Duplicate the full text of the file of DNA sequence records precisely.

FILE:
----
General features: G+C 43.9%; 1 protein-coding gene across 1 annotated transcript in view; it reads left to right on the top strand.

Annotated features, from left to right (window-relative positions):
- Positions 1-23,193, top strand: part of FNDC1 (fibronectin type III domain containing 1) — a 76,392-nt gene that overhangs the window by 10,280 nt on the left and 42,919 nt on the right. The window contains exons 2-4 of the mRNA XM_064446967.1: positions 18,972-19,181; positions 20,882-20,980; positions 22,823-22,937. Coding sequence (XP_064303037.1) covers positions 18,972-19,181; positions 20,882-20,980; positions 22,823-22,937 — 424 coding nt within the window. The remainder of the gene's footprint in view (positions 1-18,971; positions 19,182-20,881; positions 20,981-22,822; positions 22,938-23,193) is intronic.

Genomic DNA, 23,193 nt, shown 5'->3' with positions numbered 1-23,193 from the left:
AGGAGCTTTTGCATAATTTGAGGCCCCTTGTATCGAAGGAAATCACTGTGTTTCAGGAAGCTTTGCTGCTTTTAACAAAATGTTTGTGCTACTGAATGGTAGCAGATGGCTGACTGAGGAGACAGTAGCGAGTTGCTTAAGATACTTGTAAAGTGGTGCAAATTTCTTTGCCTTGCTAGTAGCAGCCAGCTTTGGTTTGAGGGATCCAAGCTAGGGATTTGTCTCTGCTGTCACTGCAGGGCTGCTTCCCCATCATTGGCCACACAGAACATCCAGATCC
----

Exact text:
General features: G+C 43.9%; 1 protein-coding gene across 1 annotated transcript in view; it reads left to right on the top strand.

Annotated features, from left to right (window-relative positions):
- Positions 1-23,193, top strand: part of FNDC1 (fibronectin type III domain containing 1) — a 76,392-nt gene that overhangs the window by 10,280 nt on the left and 42,919 nt on the right. The window contains exons 2-4 of the mRNA XM_064446967.1: positions 18,972-19,181; positions 20,882-20,980; positions 22,823-22,937. Coding sequence (XP_064303037.1) covers positions 18,972-19,181; positions 20,882-20,980; positions 22,823-22,937 — 424 coding nt within the window. The remainder of the gene's footprint in view (positions 1-18,971; positions 19,182-20,881; positions 20,981-22,822; positions 22,938-23,193) is intronic.

Genomic DNA, 23,193 nt, shown 5'->3' with positions numbered 1-23,193 from the left:
AGGAGCTTTTGCATAATTTGAGGCCCCTTGTATCGAAGGAAATCACTGTGTTTCAGGAAGCTTTGCTGCTTTTAACAAAATGTTTGTGCTACTGAATGGTAGCAGATGGCTGACTGAGGAGACAGTAGCGAGTTGCTTAAGATACTTGTAAAGTGGTGCAAATTTCTTTGCCTTGCTAGTAGCAGCCAGCTTTGGTTTGAGGGATCCAAGCTAGGGATTTGTCTCTGCTGTCACTGCAGGGCTGCTTCCCCATCATTGGCCACACAGAACATCCAGATCC